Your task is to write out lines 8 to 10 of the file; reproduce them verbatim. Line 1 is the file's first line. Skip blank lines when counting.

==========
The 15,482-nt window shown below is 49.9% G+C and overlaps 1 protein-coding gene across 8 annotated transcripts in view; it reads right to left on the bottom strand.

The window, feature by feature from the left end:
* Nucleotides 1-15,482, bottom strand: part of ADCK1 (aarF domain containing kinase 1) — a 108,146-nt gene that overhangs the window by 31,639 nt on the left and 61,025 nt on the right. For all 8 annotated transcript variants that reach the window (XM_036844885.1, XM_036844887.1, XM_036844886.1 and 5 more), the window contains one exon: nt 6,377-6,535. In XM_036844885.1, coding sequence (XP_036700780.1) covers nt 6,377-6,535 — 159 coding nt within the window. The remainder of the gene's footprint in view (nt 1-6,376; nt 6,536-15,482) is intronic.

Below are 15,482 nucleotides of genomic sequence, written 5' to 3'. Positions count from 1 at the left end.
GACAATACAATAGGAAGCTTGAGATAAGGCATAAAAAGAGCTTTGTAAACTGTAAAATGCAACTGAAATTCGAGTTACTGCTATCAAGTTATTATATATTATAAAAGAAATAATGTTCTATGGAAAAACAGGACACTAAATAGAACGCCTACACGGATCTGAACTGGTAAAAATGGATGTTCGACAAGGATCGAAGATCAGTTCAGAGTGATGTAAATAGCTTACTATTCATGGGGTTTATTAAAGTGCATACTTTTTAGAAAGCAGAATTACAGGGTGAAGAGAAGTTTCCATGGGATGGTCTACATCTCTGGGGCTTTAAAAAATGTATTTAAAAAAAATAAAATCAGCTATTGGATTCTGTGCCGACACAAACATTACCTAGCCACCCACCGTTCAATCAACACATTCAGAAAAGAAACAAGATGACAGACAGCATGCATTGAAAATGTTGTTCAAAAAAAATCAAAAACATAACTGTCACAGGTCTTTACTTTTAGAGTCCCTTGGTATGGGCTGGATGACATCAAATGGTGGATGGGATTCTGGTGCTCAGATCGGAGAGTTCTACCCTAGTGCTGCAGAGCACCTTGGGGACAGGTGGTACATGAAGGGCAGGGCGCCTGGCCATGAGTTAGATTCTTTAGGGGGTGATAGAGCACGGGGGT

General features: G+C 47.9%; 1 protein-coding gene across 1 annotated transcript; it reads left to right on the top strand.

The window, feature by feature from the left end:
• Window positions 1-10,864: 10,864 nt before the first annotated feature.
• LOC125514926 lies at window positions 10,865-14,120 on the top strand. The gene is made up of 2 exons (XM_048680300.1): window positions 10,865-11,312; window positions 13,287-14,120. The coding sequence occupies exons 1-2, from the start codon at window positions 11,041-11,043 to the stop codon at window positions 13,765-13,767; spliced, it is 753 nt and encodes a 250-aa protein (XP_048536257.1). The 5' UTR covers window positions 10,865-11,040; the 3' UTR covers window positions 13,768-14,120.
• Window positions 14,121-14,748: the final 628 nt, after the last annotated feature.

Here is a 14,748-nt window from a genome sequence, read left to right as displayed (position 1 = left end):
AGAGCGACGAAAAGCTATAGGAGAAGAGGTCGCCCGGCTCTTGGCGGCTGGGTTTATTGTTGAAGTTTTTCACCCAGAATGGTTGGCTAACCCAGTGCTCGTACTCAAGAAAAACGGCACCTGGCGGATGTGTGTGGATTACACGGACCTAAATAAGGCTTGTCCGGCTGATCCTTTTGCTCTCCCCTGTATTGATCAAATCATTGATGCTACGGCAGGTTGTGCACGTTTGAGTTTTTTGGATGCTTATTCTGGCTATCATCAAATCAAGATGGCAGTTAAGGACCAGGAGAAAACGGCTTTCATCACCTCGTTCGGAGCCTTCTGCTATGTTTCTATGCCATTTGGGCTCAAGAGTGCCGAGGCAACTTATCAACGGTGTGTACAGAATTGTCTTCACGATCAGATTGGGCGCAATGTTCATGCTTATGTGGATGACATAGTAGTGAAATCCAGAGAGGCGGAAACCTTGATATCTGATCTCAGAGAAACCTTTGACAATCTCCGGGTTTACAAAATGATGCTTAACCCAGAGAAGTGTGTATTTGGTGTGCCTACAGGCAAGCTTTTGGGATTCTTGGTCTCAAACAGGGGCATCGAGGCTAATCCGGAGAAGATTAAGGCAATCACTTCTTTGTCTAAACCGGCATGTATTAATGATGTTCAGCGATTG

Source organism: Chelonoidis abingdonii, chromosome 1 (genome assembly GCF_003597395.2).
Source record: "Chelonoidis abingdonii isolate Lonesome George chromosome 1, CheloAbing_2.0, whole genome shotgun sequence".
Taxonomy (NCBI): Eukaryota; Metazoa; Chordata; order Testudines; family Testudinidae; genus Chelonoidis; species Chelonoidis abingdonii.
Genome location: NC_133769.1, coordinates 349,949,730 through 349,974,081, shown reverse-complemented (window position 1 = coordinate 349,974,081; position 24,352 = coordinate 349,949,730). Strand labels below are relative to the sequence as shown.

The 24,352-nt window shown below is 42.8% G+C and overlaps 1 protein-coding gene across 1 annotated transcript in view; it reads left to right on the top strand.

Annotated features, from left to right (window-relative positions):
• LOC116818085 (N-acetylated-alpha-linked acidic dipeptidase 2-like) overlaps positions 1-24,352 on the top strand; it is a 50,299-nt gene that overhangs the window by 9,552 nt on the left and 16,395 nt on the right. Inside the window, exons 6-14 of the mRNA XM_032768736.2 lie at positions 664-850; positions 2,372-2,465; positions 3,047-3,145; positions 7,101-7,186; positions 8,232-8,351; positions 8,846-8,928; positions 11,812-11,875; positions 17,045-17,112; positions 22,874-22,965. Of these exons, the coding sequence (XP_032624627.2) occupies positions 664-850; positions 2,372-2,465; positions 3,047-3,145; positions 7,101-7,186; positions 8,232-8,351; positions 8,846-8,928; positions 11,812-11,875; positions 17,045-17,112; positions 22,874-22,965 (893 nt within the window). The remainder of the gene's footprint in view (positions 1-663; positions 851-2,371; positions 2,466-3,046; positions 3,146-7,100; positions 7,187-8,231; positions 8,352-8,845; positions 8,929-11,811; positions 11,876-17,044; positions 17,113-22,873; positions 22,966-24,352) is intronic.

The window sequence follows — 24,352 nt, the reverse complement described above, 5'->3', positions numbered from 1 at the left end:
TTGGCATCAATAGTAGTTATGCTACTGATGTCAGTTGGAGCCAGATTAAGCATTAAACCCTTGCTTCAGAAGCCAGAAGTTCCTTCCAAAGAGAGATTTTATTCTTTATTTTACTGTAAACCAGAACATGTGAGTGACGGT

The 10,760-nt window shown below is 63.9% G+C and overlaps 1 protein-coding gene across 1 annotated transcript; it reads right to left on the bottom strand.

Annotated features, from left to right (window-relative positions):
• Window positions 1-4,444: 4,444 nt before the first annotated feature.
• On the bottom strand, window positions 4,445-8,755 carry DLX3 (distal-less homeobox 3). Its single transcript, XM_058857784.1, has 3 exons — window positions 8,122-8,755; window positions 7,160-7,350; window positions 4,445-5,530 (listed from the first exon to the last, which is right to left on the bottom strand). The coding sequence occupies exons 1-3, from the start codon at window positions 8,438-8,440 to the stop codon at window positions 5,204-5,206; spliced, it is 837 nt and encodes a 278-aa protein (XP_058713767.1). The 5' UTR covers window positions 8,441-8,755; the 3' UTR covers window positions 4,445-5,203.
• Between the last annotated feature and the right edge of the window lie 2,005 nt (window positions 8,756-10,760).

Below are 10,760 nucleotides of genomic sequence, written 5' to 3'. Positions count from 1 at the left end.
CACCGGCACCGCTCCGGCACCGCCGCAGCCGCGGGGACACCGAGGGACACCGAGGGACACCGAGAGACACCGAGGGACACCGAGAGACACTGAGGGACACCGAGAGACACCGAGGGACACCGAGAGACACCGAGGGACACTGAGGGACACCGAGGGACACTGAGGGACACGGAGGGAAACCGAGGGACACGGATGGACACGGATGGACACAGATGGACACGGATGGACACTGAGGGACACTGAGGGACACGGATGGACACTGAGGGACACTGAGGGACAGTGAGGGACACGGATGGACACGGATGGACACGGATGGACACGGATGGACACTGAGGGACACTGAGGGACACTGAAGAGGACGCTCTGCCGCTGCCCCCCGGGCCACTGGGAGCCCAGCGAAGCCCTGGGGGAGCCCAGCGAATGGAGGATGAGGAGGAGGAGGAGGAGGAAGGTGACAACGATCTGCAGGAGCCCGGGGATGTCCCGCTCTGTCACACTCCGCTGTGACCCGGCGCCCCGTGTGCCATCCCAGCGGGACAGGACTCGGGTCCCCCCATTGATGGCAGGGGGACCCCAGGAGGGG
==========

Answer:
• Window positions 1-10,864: 10,864 nt before the first annotated feature.
• LOC125514926 lies at window positions 10,865-14,120 on the top strand. The gene is made up of 2 exons (XM_048680300.1): window positions 10,865-11,312; window positions 13,287-14,120. The coding sequence occupies exons 1-2, from the start codon at window positions 11,041-11,043 to the stop codon at window positions 13,765-13,767; spliced, it is 753 nt and encodes a 250-aa protein (XP_048536257.1). The 5' UTR covers window positions 10,865-11,040; the 3' UTR covers window positions 13,768-14,120.
• Window positions 14,121-14,748: the final 628 nt, after the last annotated feature.